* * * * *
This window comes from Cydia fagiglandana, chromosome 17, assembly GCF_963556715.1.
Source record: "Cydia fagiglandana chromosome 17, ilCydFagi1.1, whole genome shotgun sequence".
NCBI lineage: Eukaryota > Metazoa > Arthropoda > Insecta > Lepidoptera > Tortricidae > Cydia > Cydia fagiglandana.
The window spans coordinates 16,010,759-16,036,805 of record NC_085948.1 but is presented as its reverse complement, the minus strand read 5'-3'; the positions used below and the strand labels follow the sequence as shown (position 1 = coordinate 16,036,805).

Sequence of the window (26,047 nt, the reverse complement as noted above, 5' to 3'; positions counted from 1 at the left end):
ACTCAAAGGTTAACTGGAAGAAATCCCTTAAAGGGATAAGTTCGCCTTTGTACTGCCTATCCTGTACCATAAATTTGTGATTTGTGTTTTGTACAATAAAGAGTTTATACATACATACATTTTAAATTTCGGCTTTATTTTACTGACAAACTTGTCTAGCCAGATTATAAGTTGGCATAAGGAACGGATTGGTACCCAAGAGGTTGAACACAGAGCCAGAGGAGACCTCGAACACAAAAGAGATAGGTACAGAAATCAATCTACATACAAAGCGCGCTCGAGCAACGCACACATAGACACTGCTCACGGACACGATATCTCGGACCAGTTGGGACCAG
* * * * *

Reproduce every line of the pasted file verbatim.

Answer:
This window comes from Cydia fagiglandana, chromosome 17, assembly GCF_963556715.1.
Source record: "Cydia fagiglandana chromosome 17, ilCydFagi1.1, whole genome shotgun sequence".
NCBI lineage: Eukaryota > Metazoa > Arthropoda > Insecta > Lepidoptera > Tortricidae > Cydia > Cydia fagiglandana.
The window spans coordinates 16,010,759-16,036,805 of record NC_085948.1 but is presented as its reverse complement, the minus strand read 5'-3'; the positions used below and the strand labels follow the sequence as shown (position 1 = coordinate 16,036,805).

Sequence of the window (26,047 nt, the reverse complement as noted above, 5' to 3'; positions counted from 1 at the left end):
ACTCAAAGGTTAACTGGAAGAAATCCCTTAAAGGGATAAGTTCGCCTTTGTACTGCCTATCCTGTACCATAAATTTGTGATTTGTGTTTTGTACAATAAAGAGTTTATACATACATACATTTTAAATTTCGGCTTTATTTTACTGACAAACTTGTCTAGCCAGATTATAAGTTGGCATAAGGAACGGATTGGTACCCAAGAGGTTGAACACAGAGCCAGAGGAGACCTCGAACACAAAAGAGATAGGTACAGAAATCAATCTACATACAAAGCGCGCTCGAGCAACGCACACATAGACACTGCTCACGGACACGATATCTCGGACCAGTTGGGACCAG